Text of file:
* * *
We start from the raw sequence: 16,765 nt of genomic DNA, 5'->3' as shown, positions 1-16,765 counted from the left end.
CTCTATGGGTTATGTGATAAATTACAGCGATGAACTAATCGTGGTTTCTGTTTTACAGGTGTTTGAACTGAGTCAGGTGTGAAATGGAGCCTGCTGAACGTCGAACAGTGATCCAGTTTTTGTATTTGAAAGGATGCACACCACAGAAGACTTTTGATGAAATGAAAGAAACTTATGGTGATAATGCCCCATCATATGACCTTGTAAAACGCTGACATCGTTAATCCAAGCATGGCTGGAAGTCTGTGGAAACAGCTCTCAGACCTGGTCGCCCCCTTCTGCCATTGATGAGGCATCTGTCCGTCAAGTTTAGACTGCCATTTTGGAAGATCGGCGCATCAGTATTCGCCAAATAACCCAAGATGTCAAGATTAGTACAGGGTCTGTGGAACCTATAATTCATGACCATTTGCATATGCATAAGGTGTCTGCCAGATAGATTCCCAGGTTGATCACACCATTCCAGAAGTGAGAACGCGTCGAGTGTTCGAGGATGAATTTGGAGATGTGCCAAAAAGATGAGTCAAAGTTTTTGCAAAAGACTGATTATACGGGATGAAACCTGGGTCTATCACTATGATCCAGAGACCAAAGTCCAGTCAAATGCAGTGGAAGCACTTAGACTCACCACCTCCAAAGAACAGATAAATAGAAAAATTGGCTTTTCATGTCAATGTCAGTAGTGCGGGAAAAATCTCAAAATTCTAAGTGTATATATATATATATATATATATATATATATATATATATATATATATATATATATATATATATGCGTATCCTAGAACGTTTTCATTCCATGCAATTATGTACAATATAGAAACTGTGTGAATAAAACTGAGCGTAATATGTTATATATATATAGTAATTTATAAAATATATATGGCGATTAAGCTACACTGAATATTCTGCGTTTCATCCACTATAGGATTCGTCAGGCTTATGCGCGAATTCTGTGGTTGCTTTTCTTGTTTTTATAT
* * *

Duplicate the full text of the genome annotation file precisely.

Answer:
We start from the raw sequence: 16,765 nt of genomic DNA, 5'->3' as shown, positions 1-16,765 counted from the left end.
CTCTATGGGTTATGTGATAAATTACAGCGATGAACTAATCGTGGTTTCTGTTTTACAGGTGTTTGAACTGAGTCAGGTGTGAAATGGAGCCTGCTGAACGTCGAACAGTGATCCAGTTTTTGTATTTGAAAGGATGCACACCACAGAAGACTTTTGATGAAATGAAAGAAACTTATGGTGATAATGCCCCATCATATGACCTTGTAAAACGCTGACATCGTTAATCCAAGCATGGCTGGAAGTCTGTGGAAACAGCTCTCAGACCTGGTCGCCCCCTTCTGCCATTGATGAGGCATCTGTCCGTCAAGTTTAGACTGCCATTTTGGAAGATCGGCGCATCAGTATTCGCCAAATAACCCAAGATGTCAAGATTAGTACAGGGTCTGTGGAACCTATAATTCATGACCATTTGCATATGCATAAGGTGTCTGCCAGATAGATTCCCAGGTTGATCACACCATTCCAGAAGTGAGAACGCGTCGAGTGTTCGAGGATGAATTTGGAGATGTGCCAAAAAGATGAGTCAAAGTTTTTGCAAAAGACTGATTATACGGGATGAAACCTGGGTCTATCACTATGATCCAGAGACCAAAGTCCAGTCAAATGCAGTGGAAGCACTTAGACTCACCACCTCCAAAGAACAGATAAATAGAAAAATTGGCTTTTCATGTCAATGTCAGTAGTGCGGGAAAAATCTCAAAATTCTAAGTGTATATATATATATATATATATATATATATATATATATATATATATATATATATATATATATATGCGTATCCTAGAACGTTTTCATTCCATGCAATTATGTACAATATAGAAACTGTGTGAATAAAACTGAGCGTAATATGTTATATATATATAGTAATTTATAAAATATATATGGCGATTAAGCTACACTGAATATTCTGCGTTTCATCCACTATAGGATTCGTCAGGCTTATGCGCGAATTCTGTGGTTGCTTTTCTTGTTTTTATAT